The West Sonoma County Union High School District (WSCUHSD) board voted 3-2 to reject a motion to place a parcel tax measure on a March ballot as bridge-funding for more time for community input on a consolidation decision at their Nov. 18 regular meeting over Zoom.
Board president Jeanne Fernandes and trustee Diane Landry said they were wary of the parcel tax measure sharing a ballot with another tax measure intended to boost west county district funds. Trustee Ted Walker was the third opposing vote.
The Sonoma County Board of Supervisors approved the West County Transient Occupancy Tax Ordinance on Nov. 17, with 5th District Supervisor Lynda Hopkins in front.
The school board paused nearly five hours into the meeting to postpone discussion and possible action on the potential consolidation of El Molino, Analy and Laguna high schools until a special meeting 6 p.m. Monday, Nov. 23, adding discussion of the transient occupancy tax to the agenda.
Board vice president Kellie Noe and trustee Angie Lewis cast the two supporting votes after Superintendent Toni Beal denied a request to postpone the parcel tax decision until further discussion of the transient occupancy tax measure.
Without another entity shouldering the costs, the district would have had to cough up anywhere from $90,000 to $180,000 for a special election by mail-in ballot, according to Greg Isom, managing principal of Isom Advisors. The money would’ve been drawn from the general fund, Chief Business Official Jeff Ogston said.
The county’s transient occupancy tax (TOT) proposal would increase lodging taxes in west county by 4%, directing revenue toward “first response emergency medical services provided by local fire agencies, to support the consolidation of local fire agencies, and to support west county schools and education opportunities,” according to the board of supervisors’ Tuesday agenda.
“Supervisor Lynda Hopkins, you also need to support the west county high school board and demonstrate your financial responsibility to spend Sonoma County money where it is most needed,” said Judi Gooden during public comment for items not on the meeting agenda. “Keeping under-attended schools functioning is not responsible leadership.”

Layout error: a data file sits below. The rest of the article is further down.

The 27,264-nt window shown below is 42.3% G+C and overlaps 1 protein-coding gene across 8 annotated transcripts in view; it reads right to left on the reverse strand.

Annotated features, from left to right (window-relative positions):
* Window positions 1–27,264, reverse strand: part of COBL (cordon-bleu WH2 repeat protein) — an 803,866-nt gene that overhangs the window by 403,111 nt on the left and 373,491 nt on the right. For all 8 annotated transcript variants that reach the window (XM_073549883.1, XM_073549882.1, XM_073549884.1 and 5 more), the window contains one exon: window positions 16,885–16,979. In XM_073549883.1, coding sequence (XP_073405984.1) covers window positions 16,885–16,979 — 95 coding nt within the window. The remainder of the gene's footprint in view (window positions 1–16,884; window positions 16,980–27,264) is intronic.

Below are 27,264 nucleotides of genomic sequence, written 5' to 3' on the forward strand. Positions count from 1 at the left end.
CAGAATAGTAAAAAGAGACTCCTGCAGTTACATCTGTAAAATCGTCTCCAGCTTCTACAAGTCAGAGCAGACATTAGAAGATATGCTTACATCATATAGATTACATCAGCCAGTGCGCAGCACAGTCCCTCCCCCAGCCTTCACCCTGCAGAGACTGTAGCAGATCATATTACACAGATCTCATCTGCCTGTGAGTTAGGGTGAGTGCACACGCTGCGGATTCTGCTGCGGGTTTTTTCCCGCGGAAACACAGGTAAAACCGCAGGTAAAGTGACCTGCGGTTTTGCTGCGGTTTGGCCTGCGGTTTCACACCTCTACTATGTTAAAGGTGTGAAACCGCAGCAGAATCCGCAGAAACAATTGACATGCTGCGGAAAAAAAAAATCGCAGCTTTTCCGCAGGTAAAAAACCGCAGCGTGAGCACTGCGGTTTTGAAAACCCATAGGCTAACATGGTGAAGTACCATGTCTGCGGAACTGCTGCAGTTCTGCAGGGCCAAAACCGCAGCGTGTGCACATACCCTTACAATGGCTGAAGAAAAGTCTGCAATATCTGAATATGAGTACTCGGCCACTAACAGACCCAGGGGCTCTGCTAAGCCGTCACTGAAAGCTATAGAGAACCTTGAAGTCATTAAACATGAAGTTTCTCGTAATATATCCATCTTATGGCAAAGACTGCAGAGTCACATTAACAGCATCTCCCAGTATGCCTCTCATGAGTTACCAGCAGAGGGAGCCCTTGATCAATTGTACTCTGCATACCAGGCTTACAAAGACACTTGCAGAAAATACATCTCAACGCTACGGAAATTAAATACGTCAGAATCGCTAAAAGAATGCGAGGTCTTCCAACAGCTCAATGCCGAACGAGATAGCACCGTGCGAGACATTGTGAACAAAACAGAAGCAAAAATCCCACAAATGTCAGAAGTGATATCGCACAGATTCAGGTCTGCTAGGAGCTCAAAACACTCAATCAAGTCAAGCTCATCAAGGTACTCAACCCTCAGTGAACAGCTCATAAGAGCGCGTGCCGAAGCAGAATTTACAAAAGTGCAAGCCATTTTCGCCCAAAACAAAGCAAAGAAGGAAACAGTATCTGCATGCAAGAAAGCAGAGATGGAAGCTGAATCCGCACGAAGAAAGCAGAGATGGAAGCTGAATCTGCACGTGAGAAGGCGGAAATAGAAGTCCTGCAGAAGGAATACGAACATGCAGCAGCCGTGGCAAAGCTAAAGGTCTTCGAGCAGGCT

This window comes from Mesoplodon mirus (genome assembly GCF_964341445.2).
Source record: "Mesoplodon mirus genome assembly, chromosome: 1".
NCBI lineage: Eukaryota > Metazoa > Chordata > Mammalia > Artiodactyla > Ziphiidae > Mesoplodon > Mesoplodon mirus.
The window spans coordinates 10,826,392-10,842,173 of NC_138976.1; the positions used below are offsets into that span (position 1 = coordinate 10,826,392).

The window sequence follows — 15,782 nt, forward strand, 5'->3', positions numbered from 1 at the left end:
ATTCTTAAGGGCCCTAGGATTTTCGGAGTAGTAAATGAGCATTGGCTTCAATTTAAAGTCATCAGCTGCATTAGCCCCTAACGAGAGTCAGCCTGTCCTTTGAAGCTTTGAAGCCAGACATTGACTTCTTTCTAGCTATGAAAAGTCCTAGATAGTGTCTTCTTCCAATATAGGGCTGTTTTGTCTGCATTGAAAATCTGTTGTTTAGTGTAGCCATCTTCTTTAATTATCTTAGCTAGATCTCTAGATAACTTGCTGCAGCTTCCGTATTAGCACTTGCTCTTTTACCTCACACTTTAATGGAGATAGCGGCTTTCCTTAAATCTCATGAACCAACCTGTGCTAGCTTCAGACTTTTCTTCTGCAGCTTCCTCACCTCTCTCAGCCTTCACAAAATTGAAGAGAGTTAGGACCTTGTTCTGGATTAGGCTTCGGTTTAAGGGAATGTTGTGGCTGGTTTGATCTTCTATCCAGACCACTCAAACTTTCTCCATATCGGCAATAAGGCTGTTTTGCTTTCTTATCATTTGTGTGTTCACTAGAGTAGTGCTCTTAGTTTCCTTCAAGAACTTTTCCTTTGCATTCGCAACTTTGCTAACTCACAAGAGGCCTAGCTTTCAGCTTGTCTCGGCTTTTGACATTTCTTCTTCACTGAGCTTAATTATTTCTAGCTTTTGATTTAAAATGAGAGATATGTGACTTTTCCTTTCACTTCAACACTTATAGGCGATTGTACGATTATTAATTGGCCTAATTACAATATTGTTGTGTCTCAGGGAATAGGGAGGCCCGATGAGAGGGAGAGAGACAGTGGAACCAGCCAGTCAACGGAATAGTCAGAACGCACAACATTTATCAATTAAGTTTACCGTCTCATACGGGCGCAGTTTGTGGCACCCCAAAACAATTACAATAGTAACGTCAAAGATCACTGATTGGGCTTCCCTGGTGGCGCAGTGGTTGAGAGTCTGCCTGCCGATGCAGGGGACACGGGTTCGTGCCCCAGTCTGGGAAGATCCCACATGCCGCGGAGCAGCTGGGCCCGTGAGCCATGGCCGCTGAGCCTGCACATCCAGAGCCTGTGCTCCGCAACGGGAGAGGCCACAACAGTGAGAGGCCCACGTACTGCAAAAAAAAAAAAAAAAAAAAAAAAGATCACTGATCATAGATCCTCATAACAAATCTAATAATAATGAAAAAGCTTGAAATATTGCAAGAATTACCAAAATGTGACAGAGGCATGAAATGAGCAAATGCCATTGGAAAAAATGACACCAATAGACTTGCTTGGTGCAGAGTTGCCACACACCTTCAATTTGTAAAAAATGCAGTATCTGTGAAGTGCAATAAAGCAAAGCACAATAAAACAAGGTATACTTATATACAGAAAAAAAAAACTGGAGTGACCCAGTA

Fernandes said afterward that those commenting during the non-agenda-item input session were required to refrain from discussing items that were on the agenda, like consolidation, which Goodin said was the only financially responsible decision to save teacher jobs and programs the area was known for.
Hopkins spoke next, thanking Fernandes for spending over an hour on the phone with her that day to discuss the transient occupancy tax proposal.
“I don’t have time in three minutes to fully explain the west county TOT district proposal, but it sounds like there are already some misconceptions and misinformation about it out in the community. It is about providing bridge-funding and ultimately augmenting and enhancing the education of west county’s future generation,” Hopkins said.
Hopkins, who lives in Forestville, made several appearances at town halls and meetings over the past month to advocate for slowing down the timeline and pursue alternative funding to prevent the closure of the El Molino campus.
Many attendees have suspected the Forestville site would shut down if the schools consolidate, although trustees and administrative officials said in previous public meetings that they first needed to decide whether to consolidate at all and then commission impact studies before coming to any conclusions.
For information on the rough cost estimates of consolidating onto either the Analy or El Molino site, visit past reporting on the WSCUHSD’s Facilities and Operations Feasibility Study here.
Fernandes said later in the meeting that she did speak with Hopkins over the phone and that she thought they had a “meeting of the minds” that day.
“Her reaching across the aisle to me was very helpful, and I'm glad that Kellie has spoken up and has asked us to talk further about this TOT. I also believe that it could very well help us,” she said.
Is there support for a parcel tax?
Isom conducted a poll of 400 households for the district to evaluate support for the parcel tax measure.
According to his pie charts, 47% of respondents said they had children or grandchildren in the district in the past. Parents of students currently enrolled made up 15% of respondents. The poll didn’t survey district families only because the local parcel tax would impact homeowners who may not be connected to the district, Isom said in a previous meeting.
When asked if they would support a hypothetical $90 annual tax per parcel for eight years to provide funding to protect programs, 68% of respondents said yes. The poll assessed support for a range of tax rates to gain a sense of voter tax sensitivity, Isom said. Support for the measure slipped to 63.5% after voter education on possible projects and cost, his presentation said.
Respondents did not display strong support for consolidation, with 45.8% marking they would support merging to save resources and programming when told declining enrollment over more than a decade “led to budget cuts that are impacting the types of programs the district is able to offer students, and campuses that are operating at 50% capacity,” Isom’s slides said.